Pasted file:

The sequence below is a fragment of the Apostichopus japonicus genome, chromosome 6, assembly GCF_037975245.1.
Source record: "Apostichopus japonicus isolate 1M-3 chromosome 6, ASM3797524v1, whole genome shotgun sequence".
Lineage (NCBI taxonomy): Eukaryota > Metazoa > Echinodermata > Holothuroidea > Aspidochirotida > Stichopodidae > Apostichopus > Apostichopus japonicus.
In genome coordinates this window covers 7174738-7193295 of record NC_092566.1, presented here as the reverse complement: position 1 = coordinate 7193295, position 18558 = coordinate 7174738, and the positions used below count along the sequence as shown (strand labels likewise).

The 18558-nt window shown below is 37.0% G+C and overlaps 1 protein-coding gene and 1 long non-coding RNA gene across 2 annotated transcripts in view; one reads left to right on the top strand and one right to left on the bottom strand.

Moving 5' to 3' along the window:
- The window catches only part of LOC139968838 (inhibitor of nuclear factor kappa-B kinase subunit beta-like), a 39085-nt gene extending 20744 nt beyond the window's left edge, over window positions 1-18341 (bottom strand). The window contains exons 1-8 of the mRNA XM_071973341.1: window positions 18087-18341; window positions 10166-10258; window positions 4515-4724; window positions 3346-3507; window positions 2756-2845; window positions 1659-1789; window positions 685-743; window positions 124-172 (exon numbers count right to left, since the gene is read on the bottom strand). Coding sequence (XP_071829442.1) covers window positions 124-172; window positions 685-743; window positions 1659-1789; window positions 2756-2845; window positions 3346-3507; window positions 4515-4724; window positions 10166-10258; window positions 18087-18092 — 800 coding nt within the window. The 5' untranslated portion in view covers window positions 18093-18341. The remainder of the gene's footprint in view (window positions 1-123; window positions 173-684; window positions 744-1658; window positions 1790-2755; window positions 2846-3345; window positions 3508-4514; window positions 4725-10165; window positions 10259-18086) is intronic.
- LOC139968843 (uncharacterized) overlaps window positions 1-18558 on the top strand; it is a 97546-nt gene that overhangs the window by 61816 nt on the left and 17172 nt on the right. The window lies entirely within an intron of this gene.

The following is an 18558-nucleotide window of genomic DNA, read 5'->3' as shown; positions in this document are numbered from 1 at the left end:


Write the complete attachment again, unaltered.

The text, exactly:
The sequence below is a fragment of the Apostichopus japonicus genome, chromosome 6, assembly GCF_037975245.1.
Source record: "Apostichopus japonicus isolate 1M-3 chromosome 6, ASM3797524v1, whole genome shotgun sequence".
Lineage (NCBI taxonomy): Eukaryota > Metazoa > Echinodermata > Holothuroidea > Aspidochirotida > Stichopodidae > Apostichopus > Apostichopus japonicus.
In genome coordinates this window covers 7174738-7193295 of record NC_092566.1, presented here as the reverse complement: position 1 = coordinate 7193295, position 18558 = coordinate 7174738, and the positions used below count along the sequence as shown (strand labels likewise).

The 18558-nt window shown below is 37.0% G+C and overlaps 1 protein-coding gene and 1 long non-coding RNA gene across 2 annotated transcripts in view; one reads left to right on the top strand and one right to left on the bottom strand.

Moving 5' to 3' along the window:
- The window catches only part of LOC139968838 (inhibitor of nuclear factor kappa-B kinase subunit beta-like), a 39085-nt gene extending 20744 nt beyond the window's left edge, over window positions 1-18341 (bottom strand). The window contains exons 1-8 of the mRNA XM_071973341.1: window positions 18087-18341; window positions 10166-10258; window positions 4515-4724; window positions 3346-3507; window positions 2756-2845; window positions 1659-1789; window positions 685-743; window positions 124-172 (exon numbers count right to left, since the gene is read on the bottom strand). Coding sequence (XP_071829442.1) covers window positions 124-172; window positions 685-743; window positions 1659-1789; window positions 2756-2845; window positions 3346-3507; window positions 4515-4724; window positions 10166-10258; window positions 18087-18092 — 800 coding nt within the window. The 5' untranslated portion in view covers window positions 18093-18341. The remainder of the gene's footprint in view (window positions 1-123; window positions 173-684; window positions 744-1658; window positions 1790-2755; window positions 2846-3345; window positions 3508-4514; window positions 4725-10165; window positions 10259-18086) is intronic.
- LOC139968843 (uncharacterized) overlaps window positions 1-18558 on the top strand; it is a 97546-nt gene that overhangs the window by 61816 nt on the left and 17172 nt on the right. The window lies entirely within an intron of this gene.

The following is an 18558-nucleotide window of genomic DNA, read 5'->3' as shown; positions in this document are numbered from 1 at the left end: